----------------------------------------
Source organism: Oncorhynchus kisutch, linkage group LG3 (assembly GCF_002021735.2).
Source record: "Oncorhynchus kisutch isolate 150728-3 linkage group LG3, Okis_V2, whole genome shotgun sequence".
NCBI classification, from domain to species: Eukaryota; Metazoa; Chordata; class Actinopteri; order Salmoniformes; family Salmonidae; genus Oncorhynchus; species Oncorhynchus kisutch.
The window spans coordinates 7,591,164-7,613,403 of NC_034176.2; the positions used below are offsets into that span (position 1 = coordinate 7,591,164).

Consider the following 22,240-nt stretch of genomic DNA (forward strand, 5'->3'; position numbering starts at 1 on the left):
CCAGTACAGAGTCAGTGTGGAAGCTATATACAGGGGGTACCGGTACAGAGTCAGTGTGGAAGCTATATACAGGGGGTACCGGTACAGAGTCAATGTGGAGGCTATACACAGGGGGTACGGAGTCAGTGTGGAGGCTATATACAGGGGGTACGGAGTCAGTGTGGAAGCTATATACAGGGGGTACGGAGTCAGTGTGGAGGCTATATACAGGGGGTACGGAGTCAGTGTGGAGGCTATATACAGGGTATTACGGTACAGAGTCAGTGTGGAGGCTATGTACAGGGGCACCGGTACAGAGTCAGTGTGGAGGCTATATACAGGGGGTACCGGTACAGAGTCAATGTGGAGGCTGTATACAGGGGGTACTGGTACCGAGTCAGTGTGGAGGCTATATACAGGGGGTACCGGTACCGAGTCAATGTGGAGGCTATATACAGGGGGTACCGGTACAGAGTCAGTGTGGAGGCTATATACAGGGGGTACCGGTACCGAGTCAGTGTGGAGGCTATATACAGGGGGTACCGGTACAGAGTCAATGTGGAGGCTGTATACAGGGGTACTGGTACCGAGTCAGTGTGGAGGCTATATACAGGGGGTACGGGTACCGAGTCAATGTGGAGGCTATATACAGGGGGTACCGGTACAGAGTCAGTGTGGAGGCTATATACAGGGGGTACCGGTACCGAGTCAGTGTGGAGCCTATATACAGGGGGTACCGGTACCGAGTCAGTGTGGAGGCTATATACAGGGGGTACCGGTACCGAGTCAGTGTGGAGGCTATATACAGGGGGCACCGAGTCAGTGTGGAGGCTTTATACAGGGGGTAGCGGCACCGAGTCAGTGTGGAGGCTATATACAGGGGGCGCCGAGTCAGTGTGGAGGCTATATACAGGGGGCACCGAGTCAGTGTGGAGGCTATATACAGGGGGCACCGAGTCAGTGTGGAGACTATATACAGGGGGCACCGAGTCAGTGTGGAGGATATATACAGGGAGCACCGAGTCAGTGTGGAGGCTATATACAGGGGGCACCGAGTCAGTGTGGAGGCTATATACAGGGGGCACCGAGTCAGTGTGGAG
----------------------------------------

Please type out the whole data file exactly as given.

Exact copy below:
Source organism: Oncorhynchus kisutch, linkage group LG3 (assembly GCF_002021735.2).
Source record: "Oncorhynchus kisutch isolate 150728-3 linkage group LG3, Okis_V2, whole genome shotgun sequence".
NCBI classification, from domain to species: Eukaryota; Metazoa; Chordata; class Actinopteri; order Salmoniformes; family Salmonidae; genus Oncorhynchus; species Oncorhynchus kisutch.
The window spans coordinates 7,591,164-7,613,403 of NC_034176.2; the positions used below are offsets into that span (position 1 = coordinate 7,591,164).

Consider the following 22,240-nt stretch of genomic DNA (forward strand, 5'->3'; position numbering starts at 1 on the left):
CCAGTACAGAGTCAGTGTGGAAGCTATATACAGGGGGTACCGGTACAGAGTCAGTGTGGAAGCTATATACAGGGGGTACCGGTACAGAGTCAATGTGGAGGCTATACACAGGGGGTACGGAGTCAGTGTGGAGGCTATATACAGGGGGTACGGAGTCAGTGTGGAAGCTATATACAGGGGGTACGGAGTCAGTGTGGAGGCTATATACAGGGGGTACGGAGTCAGTGTGGAGGCTATATACAGGGTATTACGGTACAGAGTCAGTGTGGAGGCTATGTACAGGGGCACCGGTACAGAGTCAGTGTGGAGGCTATATACAGGGGGTACCGGTACAGAGTCAATGTGGAGGCTGTATACAGGGGGTACTGGTACCGAGTCAGTGTGGAGGCTATATACAGGGGGTACCGGTACCGAGTCAATGTGGAGGCTATATACAGGGGGTACCGGTACAGAGTCAGTGTGGAGGCTATATACAGGGGGTACCGGTACCGAGTCAGTGTGGAGGCTATATACAGGGGGTACCGGTACAGAGTCAATGTGGAGGCTGTATACAGGGGTACTGGTACCGAGTCAGTGTGGAGGCTATATACAGGGGGTACGGGTACCGAGTCAATGTGGAGGCTATATACAGGGGGTACCGGTACAGAGTCAGTGTGGAGGCTATATACAGGGGGTACCGGTACCGAGTCAGTGTGGAGCCTATATACAGGGGGTACCGGTACCGAGTCAGTGTGGAGGCTATATACAGGGGGTACCGGTACCGAGTCAGTGTGGAGGCTATATACAGGGGGCACCGAGTCAGTGTGGAGGCTTTATACAGGGGGTAGCGGCACCGAGTCAGTGTGGAGGCTATATACAGGGGGCGCCGAGTCAGTGTGGAGGCTATATACAGGGGGCACCGAGTCAGTGTGGAGGCTATATACAGGGGGCACCGAGTCAGTGTGGAGACTATATACAGGGGGCACCGAGTCAGTGTGGAGGATATATACAGGGAGCACCGAGTCAGTGTGGAGGCTATATACAGGGGGCACCGAGTCAGTGTGGAGGCTATATACAGGGGGCACCGAGTCAGTGTGGAG